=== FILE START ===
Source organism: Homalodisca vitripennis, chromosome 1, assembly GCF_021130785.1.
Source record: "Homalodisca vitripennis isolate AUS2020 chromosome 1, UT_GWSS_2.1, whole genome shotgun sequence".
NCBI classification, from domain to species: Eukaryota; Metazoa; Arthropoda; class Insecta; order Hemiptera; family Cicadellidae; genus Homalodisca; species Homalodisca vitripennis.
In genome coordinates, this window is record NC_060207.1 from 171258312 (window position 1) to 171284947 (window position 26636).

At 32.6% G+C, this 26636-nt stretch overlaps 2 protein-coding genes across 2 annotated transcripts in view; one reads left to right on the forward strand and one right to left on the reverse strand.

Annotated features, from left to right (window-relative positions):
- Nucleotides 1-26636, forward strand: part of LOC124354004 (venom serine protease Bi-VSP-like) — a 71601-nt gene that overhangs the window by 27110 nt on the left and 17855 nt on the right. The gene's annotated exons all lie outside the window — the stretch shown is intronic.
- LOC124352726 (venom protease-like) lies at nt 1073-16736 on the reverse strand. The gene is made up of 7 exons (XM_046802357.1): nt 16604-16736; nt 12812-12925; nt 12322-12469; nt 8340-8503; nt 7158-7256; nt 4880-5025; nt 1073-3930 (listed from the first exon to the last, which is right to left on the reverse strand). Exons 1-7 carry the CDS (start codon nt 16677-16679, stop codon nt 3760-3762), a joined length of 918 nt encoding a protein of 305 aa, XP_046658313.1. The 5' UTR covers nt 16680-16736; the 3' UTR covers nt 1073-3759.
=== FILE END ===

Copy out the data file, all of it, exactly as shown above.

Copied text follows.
Source organism: Homalodisca vitripennis, chromosome 1, assembly GCF_021130785.1.
Source record: "Homalodisca vitripennis isolate AUS2020 chromosome 1, UT_GWSS_2.1, whole genome shotgun sequence".
NCBI classification, from domain to species: Eukaryota; Metazoa; Arthropoda; class Insecta; order Hemiptera; family Cicadellidae; genus Homalodisca; species Homalodisca vitripennis.
In genome coordinates, this window is record NC_060207.1 from 171258312 (window position 1) to 171284947 (window position 26636).

At 32.6% G+C, this 26636-nt stretch overlaps 2 protein-coding genes across 2 annotated transcripts in view; one reads left to right on the forward strand and one right to left on the reverse strand.

Annotated features, from left to right (window-relative positions):
- Nucleotides 1-26636, forward strand: part of LOC124354004 (venom serine protease Bi-VSP-like) — a 71601-nt gene that overhangs the window by 27110 nt on the left and 17855 nt on the right. The gene's annotated exons all lie outside the window — the stretch shown is intronic.
- LOC124352726 (venom protease-like) lies at nt 1073-16736 on the reverse strand. The gene is made up of 7 exons (XM_046802357.1): nt 16604-16736; nt 12812-12925; nt 12322-12469; nt 8340-8503; nt 7158-7256; nt 4880-5025; nt 1073-3930 (listed from the first exon to the last, which is right to left on the reverse strand). Exons 1-7 carry the CDS (start codon nt 16677-16679, stop codon nt 3760-3762), a joined length of 918 nt encoding a protein of 305 aa, XP_046658313.1. The 5' UTR covers nt 16680-16736; the 3' UTR covers nt 1073-3759.